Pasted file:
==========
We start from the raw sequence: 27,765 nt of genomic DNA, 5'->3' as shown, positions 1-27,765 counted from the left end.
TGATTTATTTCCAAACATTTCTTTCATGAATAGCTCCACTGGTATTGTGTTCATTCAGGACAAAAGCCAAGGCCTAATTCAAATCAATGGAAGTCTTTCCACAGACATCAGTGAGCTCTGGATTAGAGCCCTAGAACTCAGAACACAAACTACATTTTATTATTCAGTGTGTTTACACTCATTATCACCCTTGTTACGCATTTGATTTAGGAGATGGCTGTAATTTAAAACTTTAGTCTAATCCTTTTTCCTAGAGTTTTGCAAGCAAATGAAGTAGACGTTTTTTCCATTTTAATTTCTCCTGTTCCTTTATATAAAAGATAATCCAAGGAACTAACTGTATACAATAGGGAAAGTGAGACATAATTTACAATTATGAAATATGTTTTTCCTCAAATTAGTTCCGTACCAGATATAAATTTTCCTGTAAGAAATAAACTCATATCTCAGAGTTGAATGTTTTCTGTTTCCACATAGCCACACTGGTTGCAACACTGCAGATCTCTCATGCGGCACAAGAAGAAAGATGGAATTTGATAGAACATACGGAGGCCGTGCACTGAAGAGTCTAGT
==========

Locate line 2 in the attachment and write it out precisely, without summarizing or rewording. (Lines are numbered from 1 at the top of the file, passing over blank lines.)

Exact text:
TGATTTATTTCCAAACATTTCTTTCATGAATAGCTCCACTGGTATTGTGTTCATTCAGGACAAAAGCCAAGGCCTAATTCAAATCAATGGAAGTCTTTCCACAGACATCAGTGAGCTCTGGATTAGAGCCCTAGAACTCAGAACACAAACTACATTTTATTATTCAGTGTGTTTACACTCATTATCACCCTTGTTACGCATTTGATTTAGGAGATGGCTGTAATTTAAAACTTTAGTCTAATCCTTTTTCCTAGAGTTTTGCAAGCAAATGAAGTAGACGTTTTTTCCATTTTAATTTCTCCTGTTCCTTTATATAAAAGATAATCCAAGGAACTAACTGTATACAATAGGGAAAGTGAGACATAATTTACAATTATGAAATATGTTTTTCCTCAAATTAGTTCCGTACCAGATATAAATTTTCCTGTAAGAAATAAACTCATATCTCAGAGTTGAATGTTTTCTGTTTCCACATAGCCACACTGGTTGCAACACTGCAGATCTCTCATGCGGCACAAGAAGAAAGATGGAATTTGATAGAACATACGGAGGCCGTGCACTGAAGAGTCTAGT